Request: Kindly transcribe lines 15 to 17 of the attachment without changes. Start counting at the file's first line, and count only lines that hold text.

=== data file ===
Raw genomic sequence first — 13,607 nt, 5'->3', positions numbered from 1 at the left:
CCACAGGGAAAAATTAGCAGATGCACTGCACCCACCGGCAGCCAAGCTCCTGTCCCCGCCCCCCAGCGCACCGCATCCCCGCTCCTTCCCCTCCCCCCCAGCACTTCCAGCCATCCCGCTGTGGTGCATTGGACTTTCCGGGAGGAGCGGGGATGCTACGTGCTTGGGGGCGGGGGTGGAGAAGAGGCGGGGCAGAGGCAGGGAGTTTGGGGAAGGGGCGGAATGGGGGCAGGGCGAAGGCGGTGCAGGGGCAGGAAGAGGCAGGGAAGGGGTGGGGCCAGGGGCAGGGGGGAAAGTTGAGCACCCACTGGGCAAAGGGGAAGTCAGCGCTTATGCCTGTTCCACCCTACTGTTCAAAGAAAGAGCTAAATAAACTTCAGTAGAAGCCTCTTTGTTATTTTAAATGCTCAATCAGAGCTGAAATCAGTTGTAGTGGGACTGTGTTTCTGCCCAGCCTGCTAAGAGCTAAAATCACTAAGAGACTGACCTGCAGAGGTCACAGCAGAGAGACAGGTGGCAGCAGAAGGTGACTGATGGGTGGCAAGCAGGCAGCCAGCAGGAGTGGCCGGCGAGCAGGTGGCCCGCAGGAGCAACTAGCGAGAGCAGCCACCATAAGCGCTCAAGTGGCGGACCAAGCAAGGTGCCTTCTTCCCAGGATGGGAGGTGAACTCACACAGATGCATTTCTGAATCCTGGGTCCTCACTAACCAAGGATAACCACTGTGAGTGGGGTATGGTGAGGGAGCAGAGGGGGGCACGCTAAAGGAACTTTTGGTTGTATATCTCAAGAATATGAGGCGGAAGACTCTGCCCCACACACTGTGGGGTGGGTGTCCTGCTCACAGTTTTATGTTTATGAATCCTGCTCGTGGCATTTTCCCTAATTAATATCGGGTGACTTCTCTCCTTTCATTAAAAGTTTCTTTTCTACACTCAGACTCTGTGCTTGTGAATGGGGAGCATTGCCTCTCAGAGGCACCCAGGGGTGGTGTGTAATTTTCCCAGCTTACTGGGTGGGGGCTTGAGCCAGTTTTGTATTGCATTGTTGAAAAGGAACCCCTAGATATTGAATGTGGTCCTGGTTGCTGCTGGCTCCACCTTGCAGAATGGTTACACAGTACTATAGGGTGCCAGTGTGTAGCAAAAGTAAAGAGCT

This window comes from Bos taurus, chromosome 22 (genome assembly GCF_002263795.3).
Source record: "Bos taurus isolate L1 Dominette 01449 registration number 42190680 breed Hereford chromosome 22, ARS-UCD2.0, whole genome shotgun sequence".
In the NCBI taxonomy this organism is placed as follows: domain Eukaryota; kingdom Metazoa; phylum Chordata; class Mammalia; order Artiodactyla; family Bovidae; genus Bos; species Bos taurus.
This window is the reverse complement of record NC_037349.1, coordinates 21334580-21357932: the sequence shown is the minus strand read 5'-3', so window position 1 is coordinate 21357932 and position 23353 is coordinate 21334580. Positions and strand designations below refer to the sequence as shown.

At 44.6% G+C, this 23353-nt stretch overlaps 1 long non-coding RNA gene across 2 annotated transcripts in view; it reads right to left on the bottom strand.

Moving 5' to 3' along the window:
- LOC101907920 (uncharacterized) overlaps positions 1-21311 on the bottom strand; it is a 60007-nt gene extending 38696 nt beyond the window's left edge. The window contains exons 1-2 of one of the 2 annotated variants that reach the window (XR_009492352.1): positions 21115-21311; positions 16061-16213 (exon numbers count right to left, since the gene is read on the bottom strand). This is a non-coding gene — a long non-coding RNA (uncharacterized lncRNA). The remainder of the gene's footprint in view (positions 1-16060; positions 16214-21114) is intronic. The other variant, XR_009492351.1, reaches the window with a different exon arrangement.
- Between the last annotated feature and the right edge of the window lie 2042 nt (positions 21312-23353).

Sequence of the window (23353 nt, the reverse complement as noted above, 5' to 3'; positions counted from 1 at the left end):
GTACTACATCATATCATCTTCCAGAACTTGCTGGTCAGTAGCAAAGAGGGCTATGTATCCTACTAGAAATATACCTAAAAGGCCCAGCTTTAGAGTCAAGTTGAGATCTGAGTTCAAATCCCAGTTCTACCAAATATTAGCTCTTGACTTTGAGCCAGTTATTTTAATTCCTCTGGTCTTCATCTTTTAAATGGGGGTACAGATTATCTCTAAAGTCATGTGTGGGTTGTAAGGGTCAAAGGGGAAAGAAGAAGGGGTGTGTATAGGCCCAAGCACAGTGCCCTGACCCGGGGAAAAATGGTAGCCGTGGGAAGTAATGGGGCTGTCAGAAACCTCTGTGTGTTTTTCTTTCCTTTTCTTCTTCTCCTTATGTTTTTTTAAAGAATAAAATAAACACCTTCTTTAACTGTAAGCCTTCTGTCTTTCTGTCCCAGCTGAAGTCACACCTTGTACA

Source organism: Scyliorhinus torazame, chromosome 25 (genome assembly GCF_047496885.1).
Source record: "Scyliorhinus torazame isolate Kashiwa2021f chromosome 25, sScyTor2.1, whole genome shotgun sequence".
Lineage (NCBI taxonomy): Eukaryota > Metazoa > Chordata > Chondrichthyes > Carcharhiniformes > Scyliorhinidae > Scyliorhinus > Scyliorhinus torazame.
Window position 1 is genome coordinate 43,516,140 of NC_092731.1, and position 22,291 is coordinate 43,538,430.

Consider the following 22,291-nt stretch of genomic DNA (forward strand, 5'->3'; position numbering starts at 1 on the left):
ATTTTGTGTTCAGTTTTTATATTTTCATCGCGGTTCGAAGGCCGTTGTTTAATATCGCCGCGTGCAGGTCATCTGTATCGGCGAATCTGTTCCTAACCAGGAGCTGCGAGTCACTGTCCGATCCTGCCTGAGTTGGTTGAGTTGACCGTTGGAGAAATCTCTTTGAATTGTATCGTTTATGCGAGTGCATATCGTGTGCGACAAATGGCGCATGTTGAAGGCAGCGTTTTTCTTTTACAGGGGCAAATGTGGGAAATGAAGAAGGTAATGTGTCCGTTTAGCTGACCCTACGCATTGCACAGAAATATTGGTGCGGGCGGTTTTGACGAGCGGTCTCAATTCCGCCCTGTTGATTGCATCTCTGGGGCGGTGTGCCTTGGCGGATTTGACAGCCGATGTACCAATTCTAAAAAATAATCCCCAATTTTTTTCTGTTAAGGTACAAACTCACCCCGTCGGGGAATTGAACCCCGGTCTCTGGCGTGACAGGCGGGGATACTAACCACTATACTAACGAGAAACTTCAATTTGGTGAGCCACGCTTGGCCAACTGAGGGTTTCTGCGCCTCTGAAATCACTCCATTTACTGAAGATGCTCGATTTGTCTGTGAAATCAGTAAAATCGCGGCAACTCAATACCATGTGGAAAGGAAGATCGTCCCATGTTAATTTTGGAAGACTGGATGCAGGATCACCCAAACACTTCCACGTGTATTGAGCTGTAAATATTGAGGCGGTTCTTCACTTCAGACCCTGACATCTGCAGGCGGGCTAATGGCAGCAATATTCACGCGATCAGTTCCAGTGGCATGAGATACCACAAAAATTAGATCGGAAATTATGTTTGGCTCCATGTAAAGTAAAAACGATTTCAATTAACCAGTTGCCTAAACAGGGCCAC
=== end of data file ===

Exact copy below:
Lineage (NCBI taxonomy): Eukaryota > Metazoa > Chordata > Chondrichthyes > Carcharhiniformes > Scyliorhinidae > Scyliorhinus > Scyliorhinus torazame.
Window position 1 is genome coordinate 43,516,140 of NC_092731.1, and position 22,291 is coordinate 43,538,430.

Consider the following 22,291-nt stretch of genomic DNA (forward strand, 5'->3'; position numbering starts at 1 on the left):